FIGS. 8A-8C depict various arrangements to provide the subject or patient with visual information. In the context of a handle member being provided as an end effector, the visual information can be utilized to instruct a patient while the patient is learning a particular manipulative task, and can also instruct the patient to perform a previously learned task. The visual information can also be utilized for instructional information where the end effector engages various other body segments, for example to inform the patient to move a body segment, cough, breathe deeply, etc. In the arrangement of FIG. 8A, a projector 140 projects an image or instructions onto a screen 142, which the patient views via a mirror 144 disposed inside of the MRI coil 2. Since the patient views the image via mirror 144, the instructions or image projected onto the screen 142 should be an inverse or mirror image of the image desired to be viewed by the patient.
In the arrangement of FIG. 8B, a display screen 148 is disposed inside of the MRI coil. The display screen can be supported by a column 150, or if the Cartesian configuration is utilized, the display screen can be supported by the frame 24. Information is provided fiber optically (by optical fibers which can extend through the post 150 or the Cartesian frame 24), and the information is projected onto the screen 148 to magnify the image/information delivered fiber-optically. Alternately, as shown in FIG. 8C, goggles 152 having a visual display associated therewith can be provided for supplying visual information to the patient via fiber optics 154. If desired, the same passageway can be utilized for fiber optic visual information and for the fiber optics/light utilized for sensing/measuring movement and forces of the robotic system, as shown at 18.
FIGS. 9A and 9B, respectively, are examples of position and torque/force sensor arrangements which can be utilized for providing sensed/measured information associated with operation of the robotic system. As shown in FIG. 9A, a remote light source 160 can be provided outside of the MRI coil, with the light source delivering light via fiber optics 162 to a light input location 164 adjacent a rotary optical encoder disk 166. The disk 166 includes a plurality of slots 166a or other indicia thereon, such that rotation of the disk 166 (e.g., about shaft 165 or the disk can be supported on a shoulder or elbow of the robot for rotation therewith) provides a pulsed light on the opposite side of the disk 166, which is read by a light reader 170. The signal from the light reader 170 is then conveyed outside of the MRI coil, via fiber optics 172, to a transducer 174 which is located outside of the MRI coil. The disk 166 can be coupled to a pulley, cable, hydraulic cylinder, or an arm or pivot location (i.e., in a rotational linkage arrangement) to provide positional information regarding movement of the robot.
The torque sensor shown in FIG. 9B is deformable in response to a force or torque, such that a first part 176 deforms or rotates with respect to a second part 178 when a torque is applied, with the amount of rotation of the first part 176 with respect to the second part 178 corresponding to the amount of torque applied across the torque sensor. The amount of torque (imparted, e.g., to a drive shaft, a pulley, robotic arm etc.) is thus measured by the amount of rotation of an encoder disk 180. The disk 180 is fixed to either the first part 176 or second part 178, while the light introducing element 184 is connected to or fixed with respect to the other of the first and second parts 176, 180. Deformation in the torque sensor can be provided by utilizing a deformable member in the form of a shaft 177 which deforms in response to a torque, or the deformable member can be by a spring or deformable member disposed inside of the cylinder body of either the first part 176 or the second part 178. As with the position sensing, an external light source 182 supplies light to a location 184 adjacent to the encoder disk 180, with the force information read by the light reader 186 and conveyed fiber optically (188) to an external transducer 190.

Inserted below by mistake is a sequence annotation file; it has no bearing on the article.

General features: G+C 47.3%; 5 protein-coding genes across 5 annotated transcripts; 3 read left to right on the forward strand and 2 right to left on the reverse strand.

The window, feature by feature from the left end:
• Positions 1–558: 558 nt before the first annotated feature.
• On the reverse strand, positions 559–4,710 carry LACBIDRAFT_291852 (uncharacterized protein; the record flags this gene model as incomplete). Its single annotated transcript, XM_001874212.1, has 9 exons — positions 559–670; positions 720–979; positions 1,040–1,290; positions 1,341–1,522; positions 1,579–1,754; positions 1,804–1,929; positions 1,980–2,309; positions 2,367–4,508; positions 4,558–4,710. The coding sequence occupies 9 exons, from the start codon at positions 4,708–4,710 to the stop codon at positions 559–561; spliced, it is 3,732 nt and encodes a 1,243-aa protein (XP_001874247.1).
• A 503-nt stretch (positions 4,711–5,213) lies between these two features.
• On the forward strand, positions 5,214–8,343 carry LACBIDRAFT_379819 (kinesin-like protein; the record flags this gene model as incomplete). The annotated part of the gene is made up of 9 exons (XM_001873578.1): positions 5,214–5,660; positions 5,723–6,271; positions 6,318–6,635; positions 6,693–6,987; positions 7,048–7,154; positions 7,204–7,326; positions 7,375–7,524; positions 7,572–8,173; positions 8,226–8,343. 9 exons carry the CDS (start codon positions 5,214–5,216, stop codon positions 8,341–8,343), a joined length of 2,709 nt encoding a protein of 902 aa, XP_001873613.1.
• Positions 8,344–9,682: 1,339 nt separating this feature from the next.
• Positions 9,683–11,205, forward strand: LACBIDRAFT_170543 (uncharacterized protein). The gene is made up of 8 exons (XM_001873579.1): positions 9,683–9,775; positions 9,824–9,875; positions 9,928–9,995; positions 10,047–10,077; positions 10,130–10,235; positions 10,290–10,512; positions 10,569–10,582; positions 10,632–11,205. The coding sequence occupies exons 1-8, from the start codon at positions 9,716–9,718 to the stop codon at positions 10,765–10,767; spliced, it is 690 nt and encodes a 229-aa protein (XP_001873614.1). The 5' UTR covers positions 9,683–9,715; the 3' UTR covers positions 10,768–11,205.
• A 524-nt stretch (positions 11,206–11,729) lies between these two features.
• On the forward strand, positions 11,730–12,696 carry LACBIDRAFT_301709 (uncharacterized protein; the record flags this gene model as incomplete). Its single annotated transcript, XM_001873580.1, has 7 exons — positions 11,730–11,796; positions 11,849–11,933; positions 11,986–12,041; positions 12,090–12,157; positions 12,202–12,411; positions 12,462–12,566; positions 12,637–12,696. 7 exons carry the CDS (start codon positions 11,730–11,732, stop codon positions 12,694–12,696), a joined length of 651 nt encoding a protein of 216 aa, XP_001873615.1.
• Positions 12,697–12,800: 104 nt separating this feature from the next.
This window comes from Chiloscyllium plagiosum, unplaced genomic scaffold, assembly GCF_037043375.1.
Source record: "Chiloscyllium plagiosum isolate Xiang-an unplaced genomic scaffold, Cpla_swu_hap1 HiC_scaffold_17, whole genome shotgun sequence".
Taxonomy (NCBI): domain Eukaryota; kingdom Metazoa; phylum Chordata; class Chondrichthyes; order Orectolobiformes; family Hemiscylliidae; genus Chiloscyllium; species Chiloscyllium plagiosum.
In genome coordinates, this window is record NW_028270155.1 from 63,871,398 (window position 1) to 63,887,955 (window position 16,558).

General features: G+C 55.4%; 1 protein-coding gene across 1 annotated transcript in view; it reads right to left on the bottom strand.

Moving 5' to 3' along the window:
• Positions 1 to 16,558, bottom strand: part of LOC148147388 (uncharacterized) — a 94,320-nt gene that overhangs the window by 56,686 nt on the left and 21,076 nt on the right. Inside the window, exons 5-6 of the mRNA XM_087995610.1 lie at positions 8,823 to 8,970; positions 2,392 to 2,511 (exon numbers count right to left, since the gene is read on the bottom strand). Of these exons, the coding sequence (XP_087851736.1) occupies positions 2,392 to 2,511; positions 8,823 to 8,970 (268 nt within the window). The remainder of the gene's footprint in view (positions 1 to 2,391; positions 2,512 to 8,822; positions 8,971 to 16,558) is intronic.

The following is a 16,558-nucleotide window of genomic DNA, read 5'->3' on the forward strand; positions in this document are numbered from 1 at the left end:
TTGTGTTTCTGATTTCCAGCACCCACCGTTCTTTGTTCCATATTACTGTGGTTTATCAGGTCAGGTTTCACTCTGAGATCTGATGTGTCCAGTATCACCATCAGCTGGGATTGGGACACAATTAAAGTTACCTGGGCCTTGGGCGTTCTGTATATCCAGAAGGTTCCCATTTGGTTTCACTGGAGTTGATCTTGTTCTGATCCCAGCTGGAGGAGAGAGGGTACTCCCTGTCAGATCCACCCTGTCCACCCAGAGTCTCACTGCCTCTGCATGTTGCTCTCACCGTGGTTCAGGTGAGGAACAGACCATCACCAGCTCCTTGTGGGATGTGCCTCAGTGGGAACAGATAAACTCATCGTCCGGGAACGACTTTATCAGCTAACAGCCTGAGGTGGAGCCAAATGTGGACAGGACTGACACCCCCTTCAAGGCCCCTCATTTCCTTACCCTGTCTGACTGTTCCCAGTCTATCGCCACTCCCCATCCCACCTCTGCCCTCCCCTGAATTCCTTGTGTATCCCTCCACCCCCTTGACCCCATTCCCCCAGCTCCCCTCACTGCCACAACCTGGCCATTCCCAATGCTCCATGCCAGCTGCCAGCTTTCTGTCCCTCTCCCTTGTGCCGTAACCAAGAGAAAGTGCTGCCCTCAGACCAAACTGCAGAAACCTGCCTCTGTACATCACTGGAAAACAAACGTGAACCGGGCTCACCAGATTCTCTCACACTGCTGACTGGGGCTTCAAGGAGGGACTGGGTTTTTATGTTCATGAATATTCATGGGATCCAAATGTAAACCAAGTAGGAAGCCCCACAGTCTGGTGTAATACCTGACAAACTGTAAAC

FIG. 10 schematically represents the overall arrangement for practicing the method and apparatus of the present invention. The arrangement includes an imaging system and associated controller 200, 202, which in and of themselves are known. The controller 202 controls the taking of images utilizing the imaging system 200. As discussed earlier, preferably images are taken at a relative rapid rate, e.g., on the order of one image every hundred or hundreds of milliseconds, up to one image per second. A central processing unit or personal computer is provided as shown at 204 for controlling operation of the robot 210 via actuators 206. The computer 204 also records the sensed or measured position and force information as provided by the sensors 208. In addition, the sensors provide feedback for controlling the actuators, for example, to indicate when a desired position has been reaches so that operation of the actuators is halted. The computer 204 thus receives and stores information from the transducers (e.g. 174, 190 of FIGS. 9A and 9B) associated with the sensors, and also provides controlling instructions for the actuators. The control signals for the actuators are sent to servo actuators (a servoamplifier and motor) for driving cables associated with a cable actuator arrangement, or to a hydraulic pump or pumps for the hydraulic cylinder actuator arrangements.